Children as young as 12 have been referred for specialist drug and alcohol treatment in South Yorkshire, new figures have revealed.
Freedom of Information requests to councils across the country found hundreds of youngsters nationally had needed help for drink and drug problems last year - with the youngest in Sheffield and Barnsley being two children each aged 12.
Referrals can mean a child is vulnerable to drug and alcohol misuse through exposure from a parent or other relative, or could have started abusing substances themselves.
Andrew Brown, director of programmes at charity Mentor UK, which works to protect children from drug and alcohol misuse, said he was shocked by the findings and said more preventative work was needed in schools.
“We think it is vital that alcohol and drug education improve,” said Andrew.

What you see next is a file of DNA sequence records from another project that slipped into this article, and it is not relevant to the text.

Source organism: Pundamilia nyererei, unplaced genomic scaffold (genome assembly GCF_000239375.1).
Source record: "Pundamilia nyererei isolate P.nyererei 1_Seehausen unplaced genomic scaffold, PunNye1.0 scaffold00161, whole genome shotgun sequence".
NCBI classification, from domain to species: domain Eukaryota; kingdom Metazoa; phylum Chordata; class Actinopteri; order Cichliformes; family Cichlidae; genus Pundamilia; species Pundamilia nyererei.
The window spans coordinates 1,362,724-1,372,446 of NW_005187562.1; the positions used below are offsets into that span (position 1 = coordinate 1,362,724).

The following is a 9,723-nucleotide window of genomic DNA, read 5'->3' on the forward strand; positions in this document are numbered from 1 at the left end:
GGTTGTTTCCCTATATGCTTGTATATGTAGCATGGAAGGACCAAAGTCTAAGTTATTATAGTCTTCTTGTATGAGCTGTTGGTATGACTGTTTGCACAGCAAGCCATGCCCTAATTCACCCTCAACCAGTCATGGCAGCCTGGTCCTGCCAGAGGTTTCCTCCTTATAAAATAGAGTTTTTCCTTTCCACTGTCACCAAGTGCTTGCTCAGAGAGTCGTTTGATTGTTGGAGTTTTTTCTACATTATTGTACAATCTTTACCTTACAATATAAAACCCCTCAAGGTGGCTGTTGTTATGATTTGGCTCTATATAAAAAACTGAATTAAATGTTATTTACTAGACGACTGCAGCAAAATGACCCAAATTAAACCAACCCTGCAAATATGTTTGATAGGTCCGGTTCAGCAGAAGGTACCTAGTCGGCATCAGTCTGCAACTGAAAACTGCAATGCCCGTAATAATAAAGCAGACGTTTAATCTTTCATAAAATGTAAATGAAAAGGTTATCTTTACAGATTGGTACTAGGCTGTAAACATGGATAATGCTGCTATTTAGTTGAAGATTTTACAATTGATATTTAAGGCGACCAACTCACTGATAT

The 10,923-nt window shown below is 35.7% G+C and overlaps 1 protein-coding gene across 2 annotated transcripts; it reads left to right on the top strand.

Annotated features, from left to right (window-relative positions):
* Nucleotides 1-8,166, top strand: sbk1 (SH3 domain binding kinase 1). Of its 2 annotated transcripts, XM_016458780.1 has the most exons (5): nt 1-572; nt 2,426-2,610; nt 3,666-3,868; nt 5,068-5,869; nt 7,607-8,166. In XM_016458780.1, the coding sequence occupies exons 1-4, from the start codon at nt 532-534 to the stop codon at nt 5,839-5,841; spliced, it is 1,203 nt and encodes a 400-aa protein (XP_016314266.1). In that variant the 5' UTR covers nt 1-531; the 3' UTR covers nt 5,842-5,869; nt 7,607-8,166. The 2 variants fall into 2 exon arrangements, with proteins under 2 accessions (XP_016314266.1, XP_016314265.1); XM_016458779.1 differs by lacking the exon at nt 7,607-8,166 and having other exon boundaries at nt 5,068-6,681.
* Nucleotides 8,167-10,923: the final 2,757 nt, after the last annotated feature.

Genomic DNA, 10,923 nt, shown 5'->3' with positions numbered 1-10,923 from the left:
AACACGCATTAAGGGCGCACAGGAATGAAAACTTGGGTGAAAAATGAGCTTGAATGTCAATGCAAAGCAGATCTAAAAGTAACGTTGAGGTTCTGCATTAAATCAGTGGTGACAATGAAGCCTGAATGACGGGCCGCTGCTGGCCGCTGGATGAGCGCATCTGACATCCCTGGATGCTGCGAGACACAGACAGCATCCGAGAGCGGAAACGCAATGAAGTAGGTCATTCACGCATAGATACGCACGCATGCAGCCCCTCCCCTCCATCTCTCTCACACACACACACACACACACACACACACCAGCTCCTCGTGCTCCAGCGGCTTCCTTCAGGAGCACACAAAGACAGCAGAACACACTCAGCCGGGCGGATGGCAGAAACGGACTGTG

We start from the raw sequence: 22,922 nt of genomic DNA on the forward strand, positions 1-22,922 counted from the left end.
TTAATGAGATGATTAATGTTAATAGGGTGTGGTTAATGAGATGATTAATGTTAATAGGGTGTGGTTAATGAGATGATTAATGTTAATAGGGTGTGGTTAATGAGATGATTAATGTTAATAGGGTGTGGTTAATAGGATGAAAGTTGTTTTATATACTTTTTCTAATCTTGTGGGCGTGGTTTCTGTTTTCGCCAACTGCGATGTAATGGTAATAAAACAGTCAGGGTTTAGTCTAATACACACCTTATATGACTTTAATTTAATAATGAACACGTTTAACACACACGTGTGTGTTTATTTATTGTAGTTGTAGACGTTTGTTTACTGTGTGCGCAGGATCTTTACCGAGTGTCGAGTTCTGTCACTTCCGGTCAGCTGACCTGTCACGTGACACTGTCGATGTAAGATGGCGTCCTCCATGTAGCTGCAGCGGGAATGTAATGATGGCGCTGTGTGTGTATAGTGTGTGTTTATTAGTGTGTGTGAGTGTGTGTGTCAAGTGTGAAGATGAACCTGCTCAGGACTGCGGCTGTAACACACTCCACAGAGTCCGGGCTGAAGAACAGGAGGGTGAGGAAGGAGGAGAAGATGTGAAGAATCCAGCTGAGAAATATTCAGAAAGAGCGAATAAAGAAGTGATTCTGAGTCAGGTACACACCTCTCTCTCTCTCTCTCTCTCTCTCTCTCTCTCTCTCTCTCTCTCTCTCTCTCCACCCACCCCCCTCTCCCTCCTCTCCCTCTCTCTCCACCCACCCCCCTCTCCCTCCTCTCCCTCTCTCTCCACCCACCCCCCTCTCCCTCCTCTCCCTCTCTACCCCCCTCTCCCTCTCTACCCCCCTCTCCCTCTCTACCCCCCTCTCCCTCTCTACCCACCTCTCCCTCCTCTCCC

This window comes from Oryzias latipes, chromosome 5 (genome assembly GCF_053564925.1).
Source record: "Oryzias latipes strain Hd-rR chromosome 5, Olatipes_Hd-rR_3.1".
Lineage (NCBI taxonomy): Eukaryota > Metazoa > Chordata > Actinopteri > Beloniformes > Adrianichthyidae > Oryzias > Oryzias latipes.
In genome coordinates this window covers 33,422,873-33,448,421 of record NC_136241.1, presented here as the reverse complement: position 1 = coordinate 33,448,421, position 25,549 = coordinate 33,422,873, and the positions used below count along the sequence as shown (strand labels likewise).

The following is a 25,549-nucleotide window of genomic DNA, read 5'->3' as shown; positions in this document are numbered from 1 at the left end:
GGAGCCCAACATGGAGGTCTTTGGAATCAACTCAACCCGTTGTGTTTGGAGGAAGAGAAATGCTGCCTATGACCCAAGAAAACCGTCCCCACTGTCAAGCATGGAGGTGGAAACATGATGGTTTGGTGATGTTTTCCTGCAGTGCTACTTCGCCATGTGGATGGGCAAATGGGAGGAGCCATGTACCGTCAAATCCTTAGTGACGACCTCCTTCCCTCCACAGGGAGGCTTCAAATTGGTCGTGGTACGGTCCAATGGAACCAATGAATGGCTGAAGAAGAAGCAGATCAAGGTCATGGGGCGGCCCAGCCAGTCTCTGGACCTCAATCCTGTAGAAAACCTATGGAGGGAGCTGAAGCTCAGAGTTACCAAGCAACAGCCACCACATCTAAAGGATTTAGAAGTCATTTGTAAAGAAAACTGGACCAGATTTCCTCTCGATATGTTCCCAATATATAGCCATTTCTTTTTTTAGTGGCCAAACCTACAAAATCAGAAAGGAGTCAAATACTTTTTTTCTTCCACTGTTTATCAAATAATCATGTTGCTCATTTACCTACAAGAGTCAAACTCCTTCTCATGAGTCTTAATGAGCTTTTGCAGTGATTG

“Our own survey of teachers suggests that at the moment delivery is inconsistent, and that the norm is to timetable only one or two sessions a year.”
Nationally, more than 360 children aged 12 or under were referred for treatment in 2012-13, compared with 433 in 2011-12, according to Public Health England.
More than half of under-13s - 59 per cent - received treatment for cannabis misuse, while a third were treated for alcohol misuse. A small number abused solvents.
Children are most commonly referred for treatment by education providers or youth offending teams.
The Freedom of Information requests also found children as young as four had been referred by education and children’s services to alcohol and drug specialists in Ayrshire, Scotland.
A Government spokeswoman said: “Both the old and the new curriculum are clear that all pupils should be taught about how drugs and other substances can be harmful to the human body.
“The science curriculum also covers how drugs can affect people’s health and lifestyle.”